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The Last Mum

Published in the six Nashoba Publishing papers on Wednesday, November 22, 2000

My late chrysanthemum is blooming. This plant flowers so late that some years the frost blasts the buds before they can open. But if the weather cooperates, fresh flowers open their pink, daisy-like faces for a few last weeks — a lovely closing act for my garden. This year is one of the lucky ones: we had one hard frost toward the end of September, but for weeks afterward the weather was relatively mild.

Most of the garden is in its annual ruin. Even the asters, that were so glorious in late September — a cloud of blues — have finally become drab. So I treasure the surprising clear pink of this mum, amidst all this brown. I’m also grateful for a mum that’s ruggedly hardy.

I’ve moved it several times in order to give it the most sun. I still have a lot to learn about the patterns of sun and shade on this property, even though we’ve been here more than twenty years. I used to just think of various areas as sunny or shady in the morning or afternoon, but I’m finally learning to watch the sun through the year, too. Chrysanthemums are very dependent on light to trigger the hormones that control bloom. In order to see these pink delights, I want to give them all the help I can.

Most mums, in addition to being marginally hardy, are also greedy for water and food. This one does fine with rain, and with whatever food I remember to throw on it, which some years isn’t anything. I think I did give it some fertilizer this year. I also didn’t cut it back in spring, even though last year’s stems looked ugly covered with dead gray leaves. Usually I do it; I just didn’t get around to it this year. As a result, when eventually the plant put out new leaves, It had tall, graceful stems — which make the flowers that much more dramatic.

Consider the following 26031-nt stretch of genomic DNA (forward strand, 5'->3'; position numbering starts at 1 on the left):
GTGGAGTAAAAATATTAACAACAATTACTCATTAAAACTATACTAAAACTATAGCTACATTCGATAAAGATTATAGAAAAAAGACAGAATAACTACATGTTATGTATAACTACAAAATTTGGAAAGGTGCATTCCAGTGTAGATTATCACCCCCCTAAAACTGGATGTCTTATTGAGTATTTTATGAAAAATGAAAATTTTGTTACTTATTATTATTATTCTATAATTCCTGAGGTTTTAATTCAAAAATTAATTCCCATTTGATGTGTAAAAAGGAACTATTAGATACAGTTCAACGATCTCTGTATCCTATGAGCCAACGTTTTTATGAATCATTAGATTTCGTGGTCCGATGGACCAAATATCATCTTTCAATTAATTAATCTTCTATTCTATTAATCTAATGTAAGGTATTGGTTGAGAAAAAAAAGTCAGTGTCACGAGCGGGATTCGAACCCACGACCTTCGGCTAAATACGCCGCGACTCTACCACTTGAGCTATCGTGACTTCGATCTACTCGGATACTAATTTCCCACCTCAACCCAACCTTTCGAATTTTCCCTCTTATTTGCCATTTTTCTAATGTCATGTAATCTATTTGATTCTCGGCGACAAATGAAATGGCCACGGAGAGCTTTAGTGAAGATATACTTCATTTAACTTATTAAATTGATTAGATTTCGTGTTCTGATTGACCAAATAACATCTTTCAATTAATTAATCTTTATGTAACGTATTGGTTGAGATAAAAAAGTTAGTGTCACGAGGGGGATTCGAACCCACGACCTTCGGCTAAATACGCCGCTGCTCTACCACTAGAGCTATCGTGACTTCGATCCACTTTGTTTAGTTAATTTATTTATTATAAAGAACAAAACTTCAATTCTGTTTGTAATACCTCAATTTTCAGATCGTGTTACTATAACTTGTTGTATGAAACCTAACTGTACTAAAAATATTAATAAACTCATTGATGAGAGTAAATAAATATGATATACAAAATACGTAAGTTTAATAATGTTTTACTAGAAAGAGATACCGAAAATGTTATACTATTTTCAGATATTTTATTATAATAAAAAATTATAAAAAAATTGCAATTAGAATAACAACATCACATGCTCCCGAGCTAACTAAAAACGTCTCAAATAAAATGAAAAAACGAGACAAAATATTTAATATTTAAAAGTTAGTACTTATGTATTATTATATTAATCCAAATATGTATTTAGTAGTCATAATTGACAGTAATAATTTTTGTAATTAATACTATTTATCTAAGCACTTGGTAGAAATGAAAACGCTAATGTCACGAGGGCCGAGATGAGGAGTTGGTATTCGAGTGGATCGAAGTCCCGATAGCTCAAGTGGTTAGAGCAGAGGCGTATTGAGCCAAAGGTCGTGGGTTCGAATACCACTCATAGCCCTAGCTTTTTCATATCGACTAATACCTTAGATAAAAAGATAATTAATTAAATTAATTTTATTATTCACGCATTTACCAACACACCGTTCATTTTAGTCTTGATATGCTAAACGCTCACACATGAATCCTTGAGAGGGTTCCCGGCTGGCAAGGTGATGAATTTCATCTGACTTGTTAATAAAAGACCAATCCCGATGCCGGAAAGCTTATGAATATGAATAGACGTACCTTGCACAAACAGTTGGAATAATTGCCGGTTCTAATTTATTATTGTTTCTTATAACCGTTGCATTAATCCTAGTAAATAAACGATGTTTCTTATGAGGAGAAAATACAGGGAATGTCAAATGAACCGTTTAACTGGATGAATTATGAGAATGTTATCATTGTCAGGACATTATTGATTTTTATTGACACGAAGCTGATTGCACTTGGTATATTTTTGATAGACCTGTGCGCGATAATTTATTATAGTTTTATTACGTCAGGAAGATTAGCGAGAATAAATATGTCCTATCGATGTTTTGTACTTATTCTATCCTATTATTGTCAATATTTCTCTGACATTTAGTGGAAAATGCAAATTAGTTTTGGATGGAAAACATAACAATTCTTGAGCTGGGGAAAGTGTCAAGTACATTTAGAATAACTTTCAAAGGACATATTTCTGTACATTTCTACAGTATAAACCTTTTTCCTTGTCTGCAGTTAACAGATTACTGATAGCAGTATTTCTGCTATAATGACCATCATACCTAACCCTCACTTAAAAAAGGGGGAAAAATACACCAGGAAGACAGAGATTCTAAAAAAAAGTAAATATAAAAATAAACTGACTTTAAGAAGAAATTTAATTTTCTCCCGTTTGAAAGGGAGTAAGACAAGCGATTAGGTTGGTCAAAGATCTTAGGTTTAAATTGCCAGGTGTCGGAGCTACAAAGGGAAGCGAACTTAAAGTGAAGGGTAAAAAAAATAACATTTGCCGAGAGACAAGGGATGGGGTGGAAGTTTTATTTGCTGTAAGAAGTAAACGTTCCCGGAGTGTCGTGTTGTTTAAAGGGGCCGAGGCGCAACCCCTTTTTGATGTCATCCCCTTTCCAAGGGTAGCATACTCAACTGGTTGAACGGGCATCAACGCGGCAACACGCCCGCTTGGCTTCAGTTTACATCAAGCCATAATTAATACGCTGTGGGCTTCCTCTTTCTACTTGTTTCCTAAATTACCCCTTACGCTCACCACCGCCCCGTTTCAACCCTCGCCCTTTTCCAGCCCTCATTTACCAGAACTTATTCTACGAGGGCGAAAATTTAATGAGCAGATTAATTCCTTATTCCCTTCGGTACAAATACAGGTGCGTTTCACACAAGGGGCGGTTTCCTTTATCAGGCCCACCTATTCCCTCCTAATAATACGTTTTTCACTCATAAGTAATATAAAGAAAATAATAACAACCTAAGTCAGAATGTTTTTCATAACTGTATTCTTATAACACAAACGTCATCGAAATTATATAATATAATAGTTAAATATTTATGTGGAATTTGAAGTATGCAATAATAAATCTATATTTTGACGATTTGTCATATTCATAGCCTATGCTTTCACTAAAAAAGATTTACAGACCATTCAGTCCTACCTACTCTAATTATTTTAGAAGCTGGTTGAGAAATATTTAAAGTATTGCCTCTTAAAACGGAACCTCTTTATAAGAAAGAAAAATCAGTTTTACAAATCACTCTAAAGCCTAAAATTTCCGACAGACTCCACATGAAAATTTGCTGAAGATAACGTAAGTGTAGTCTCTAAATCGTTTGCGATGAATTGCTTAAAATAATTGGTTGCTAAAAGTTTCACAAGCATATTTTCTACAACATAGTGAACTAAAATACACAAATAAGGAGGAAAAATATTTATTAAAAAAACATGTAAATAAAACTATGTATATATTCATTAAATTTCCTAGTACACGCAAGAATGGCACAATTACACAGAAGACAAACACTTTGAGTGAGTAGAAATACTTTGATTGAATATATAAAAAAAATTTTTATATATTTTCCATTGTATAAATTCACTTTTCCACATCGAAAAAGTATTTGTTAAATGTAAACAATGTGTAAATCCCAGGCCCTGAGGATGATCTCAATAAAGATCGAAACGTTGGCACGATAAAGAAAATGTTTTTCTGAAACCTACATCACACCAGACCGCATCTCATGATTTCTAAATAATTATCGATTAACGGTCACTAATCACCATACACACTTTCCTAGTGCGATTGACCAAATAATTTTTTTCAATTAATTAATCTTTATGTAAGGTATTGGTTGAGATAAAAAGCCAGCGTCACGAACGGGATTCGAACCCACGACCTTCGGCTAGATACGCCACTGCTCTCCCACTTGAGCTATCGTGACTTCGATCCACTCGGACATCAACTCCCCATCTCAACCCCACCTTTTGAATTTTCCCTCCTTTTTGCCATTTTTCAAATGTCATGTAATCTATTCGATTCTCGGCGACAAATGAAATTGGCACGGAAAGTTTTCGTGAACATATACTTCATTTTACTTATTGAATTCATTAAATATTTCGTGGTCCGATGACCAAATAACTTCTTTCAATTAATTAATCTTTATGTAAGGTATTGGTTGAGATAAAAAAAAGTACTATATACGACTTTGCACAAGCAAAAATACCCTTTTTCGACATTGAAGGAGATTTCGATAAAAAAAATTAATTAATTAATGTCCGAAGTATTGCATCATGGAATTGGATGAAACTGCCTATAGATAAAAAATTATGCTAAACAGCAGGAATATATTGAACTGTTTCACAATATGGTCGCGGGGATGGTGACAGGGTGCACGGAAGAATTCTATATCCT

So much of gardening is unpredictable. You try to learn what you can about what affects the growth and health of your plants, you do what you can to help — and then the frost hits early, or it’s a wet summer, or the woodchuck comes back. You can call it luck, but there really are reasons — just too many for a human being to understand or control them all. You can call it a green thumb, but I think it’s just making an effort to pay attention.

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© Copyright 2000 Catherine Holmes Clark